North Georgians may be forgetting about conservation after seeing a little rain recently, as a few area utilities report water usage went up in January.
Water czars in Gainesville, Winder and Dawsonville who have been scrutinizing water use since Gov. Sonny Perdue demanded a 10 percent reduction last fall all have reported seeing slight increases in water use since December.
In December, Gainesville cut its water use to an average of 15.26 million gallons per day. That's about 2 million gallons a day less than in December 2006. Kelly Randall, director of Gainesville's Public Utilities Department, has maintained that customers have been the ones responsible for the reduction.
But in January, Gainesville's consumption rose by more than half a million gallons per day, he said.
Randall contends that most of the increase in water use is due to the difference between the two months. In December, schools, businesses and industries close for days and weeks at a time because of holidays.
"I think that December is really just an odd month," he said. "Naturally every year (December's use is) lower, because of those sorts of things." Randall says January's use is higher, because all of the local businesses and schools are open.
Yet one local sociologist says people could be becoming complacent with the water situation as they see rain falling and media attention shifting from the drought to the presidential race.
John O'Sullivan, a professor of social sciences at Gainesville State College in Oakwood, says people have a tendency to only act on a problem in an emergency. He explained many may have become complacent as they believe the threat to the water supply is no longer imminent.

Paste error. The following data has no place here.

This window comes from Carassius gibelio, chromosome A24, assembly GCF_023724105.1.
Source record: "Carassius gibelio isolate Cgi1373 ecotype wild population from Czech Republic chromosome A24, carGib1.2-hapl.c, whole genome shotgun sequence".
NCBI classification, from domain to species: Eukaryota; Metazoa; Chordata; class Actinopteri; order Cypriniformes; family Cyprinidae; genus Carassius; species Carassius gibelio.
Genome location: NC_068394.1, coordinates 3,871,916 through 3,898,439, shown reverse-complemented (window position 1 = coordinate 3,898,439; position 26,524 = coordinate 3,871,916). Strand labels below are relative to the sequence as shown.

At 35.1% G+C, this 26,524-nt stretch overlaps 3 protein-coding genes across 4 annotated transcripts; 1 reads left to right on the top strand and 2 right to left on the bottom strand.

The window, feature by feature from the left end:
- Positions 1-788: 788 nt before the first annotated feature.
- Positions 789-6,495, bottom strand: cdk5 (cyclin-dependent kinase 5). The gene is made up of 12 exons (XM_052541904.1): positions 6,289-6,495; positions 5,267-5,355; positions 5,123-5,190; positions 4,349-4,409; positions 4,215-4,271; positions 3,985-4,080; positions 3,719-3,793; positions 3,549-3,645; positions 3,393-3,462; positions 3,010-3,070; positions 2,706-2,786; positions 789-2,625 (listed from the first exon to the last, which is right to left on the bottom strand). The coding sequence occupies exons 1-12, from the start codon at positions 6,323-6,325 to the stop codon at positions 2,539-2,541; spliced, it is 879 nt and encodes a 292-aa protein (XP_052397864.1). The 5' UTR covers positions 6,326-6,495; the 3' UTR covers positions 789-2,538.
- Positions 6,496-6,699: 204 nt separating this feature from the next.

"Maintaining a heightened state of care is taxing and difficult," O'Sullivan wrote in an e-mail. "Upon first hearing of danger, people may be able to change their behavior, but then as people become accustomed to the idea of the threat, they become complacent.
"This is frequently the case when the threat is slow and gradual, as with a drought."
Randall admits there may be some complacency -- the department had to cite some watering ban violators in January, which he said has not happened in awhile -- but contends not all of the increase can be attributed to complacency.
Brooke Anderson, general manager of Etowah Water and Sewer Authority, said Etowah has been working to reduce its water usage for the past three years. The authority serves Dawson County.
"We haven't been doing this just since November," Anderson said. "We've been doing it for a while."
Anderson said that Etowah's main efforts have been aimed at informing the public of the state's water restrictions and the importance of conservation. Etowah Water and Sewer Authority, which draws its water from the Coosa River Basin, has held two seminars in conjunction with the local county extension service on drought-tolerant landscapes.
Besides efforts to increase awareness, Etowah took the Level Four drought response a few steps further. Etowah does not allow overseeding of lawns as an exemption to watering restrictions.
Etowah has also required Dawson County's two commercial car washes to install a recycling system. Anderson said it only took the car washes 30 days to comply.